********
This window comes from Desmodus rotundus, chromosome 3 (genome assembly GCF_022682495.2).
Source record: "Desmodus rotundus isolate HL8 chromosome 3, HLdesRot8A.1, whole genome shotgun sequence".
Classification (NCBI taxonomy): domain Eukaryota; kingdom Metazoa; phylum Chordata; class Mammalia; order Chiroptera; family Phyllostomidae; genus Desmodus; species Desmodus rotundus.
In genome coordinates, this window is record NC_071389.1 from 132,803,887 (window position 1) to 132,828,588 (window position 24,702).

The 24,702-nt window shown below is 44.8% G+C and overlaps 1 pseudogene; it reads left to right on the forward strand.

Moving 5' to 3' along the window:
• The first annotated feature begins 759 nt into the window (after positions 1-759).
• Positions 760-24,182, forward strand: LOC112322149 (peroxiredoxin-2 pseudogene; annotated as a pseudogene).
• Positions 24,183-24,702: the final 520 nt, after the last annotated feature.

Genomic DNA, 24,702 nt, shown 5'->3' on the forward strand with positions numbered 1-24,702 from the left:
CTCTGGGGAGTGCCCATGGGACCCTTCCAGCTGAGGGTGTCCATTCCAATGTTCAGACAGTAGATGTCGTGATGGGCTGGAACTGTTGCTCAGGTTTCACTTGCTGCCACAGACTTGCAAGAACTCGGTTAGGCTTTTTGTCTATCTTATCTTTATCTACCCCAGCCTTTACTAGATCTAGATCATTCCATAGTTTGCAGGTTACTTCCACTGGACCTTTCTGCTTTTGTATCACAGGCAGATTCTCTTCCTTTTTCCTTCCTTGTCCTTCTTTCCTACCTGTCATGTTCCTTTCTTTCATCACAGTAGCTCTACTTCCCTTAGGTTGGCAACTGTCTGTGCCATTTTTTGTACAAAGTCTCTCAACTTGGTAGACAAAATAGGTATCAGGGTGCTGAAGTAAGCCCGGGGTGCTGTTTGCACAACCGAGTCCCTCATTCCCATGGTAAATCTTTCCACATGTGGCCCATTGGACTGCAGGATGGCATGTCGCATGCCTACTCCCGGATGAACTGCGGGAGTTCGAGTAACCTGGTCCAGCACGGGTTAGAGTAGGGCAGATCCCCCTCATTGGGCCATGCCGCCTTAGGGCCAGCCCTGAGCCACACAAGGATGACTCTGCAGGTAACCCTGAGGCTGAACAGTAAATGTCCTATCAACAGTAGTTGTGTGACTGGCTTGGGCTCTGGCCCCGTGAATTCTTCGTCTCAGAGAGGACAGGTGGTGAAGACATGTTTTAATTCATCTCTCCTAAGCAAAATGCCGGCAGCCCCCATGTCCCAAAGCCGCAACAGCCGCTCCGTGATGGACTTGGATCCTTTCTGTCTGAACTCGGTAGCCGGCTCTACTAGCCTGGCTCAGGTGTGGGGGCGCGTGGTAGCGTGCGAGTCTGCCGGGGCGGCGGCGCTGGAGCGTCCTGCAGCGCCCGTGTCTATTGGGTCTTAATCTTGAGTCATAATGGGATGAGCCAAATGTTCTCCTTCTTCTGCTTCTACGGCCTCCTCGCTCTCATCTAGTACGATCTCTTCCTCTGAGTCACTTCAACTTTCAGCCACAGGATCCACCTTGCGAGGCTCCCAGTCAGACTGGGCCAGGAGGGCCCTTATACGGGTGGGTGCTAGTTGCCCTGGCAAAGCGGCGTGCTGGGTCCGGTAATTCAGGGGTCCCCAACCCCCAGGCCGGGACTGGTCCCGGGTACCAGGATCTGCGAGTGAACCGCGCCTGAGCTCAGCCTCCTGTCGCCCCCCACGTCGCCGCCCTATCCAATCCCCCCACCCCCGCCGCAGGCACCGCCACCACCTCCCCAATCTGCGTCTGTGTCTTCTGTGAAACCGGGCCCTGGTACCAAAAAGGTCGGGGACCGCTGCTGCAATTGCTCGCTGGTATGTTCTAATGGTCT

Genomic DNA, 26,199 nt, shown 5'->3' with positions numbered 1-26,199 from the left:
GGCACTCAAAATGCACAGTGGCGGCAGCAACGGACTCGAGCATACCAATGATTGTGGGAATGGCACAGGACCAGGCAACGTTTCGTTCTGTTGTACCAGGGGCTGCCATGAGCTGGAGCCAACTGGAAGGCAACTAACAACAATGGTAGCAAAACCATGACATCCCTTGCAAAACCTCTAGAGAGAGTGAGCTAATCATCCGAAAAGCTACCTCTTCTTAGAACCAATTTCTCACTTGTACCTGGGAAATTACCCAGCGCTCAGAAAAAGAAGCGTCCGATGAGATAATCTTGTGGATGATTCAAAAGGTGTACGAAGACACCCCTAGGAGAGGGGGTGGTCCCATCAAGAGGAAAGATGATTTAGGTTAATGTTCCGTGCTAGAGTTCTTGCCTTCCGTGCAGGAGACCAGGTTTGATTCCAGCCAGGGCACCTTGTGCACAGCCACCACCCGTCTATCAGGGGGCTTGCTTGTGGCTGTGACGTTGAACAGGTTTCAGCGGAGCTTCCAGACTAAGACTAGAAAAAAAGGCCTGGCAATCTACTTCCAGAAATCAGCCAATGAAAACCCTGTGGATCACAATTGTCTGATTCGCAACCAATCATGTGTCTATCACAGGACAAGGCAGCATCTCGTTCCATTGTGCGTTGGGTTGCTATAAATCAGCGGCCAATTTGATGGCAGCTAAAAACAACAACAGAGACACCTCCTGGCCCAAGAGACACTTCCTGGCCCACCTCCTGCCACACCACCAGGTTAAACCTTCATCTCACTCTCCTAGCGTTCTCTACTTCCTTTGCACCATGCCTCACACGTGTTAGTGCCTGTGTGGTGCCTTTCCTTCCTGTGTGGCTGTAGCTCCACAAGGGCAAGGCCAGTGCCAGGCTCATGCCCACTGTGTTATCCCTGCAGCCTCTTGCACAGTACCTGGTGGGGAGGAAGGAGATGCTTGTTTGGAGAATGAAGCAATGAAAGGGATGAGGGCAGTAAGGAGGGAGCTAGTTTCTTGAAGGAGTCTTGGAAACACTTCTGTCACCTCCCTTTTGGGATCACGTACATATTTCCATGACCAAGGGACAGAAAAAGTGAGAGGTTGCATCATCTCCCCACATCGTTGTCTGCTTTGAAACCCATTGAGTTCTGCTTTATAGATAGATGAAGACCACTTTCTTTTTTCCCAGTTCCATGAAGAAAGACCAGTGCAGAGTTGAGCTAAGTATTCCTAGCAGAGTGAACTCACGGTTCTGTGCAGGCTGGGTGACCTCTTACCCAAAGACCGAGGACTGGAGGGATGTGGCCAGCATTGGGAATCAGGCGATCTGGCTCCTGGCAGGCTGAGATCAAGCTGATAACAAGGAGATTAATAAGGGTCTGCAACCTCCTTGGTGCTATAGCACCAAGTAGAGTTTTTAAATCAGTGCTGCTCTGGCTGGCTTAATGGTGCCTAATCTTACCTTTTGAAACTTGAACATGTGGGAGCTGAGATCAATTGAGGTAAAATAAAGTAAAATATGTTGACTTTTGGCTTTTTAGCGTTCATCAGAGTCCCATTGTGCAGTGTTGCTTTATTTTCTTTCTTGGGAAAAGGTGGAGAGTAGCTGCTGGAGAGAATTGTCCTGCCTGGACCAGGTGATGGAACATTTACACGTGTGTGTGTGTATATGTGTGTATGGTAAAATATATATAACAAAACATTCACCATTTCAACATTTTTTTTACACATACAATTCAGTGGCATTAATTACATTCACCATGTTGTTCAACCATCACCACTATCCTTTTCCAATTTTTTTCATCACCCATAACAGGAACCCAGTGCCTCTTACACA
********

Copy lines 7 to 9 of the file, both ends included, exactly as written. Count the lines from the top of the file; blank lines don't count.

• The first annotated feature begins 759 nt into the window (after positions 1-759).
• Positions 760-24,182, forward strand: LOC112322149 (peroxiredoxin-2 pseudogene; annotated as a pseudogene).
• Positions 24,183-24,702: the final 520 nt, after the last annotated feature.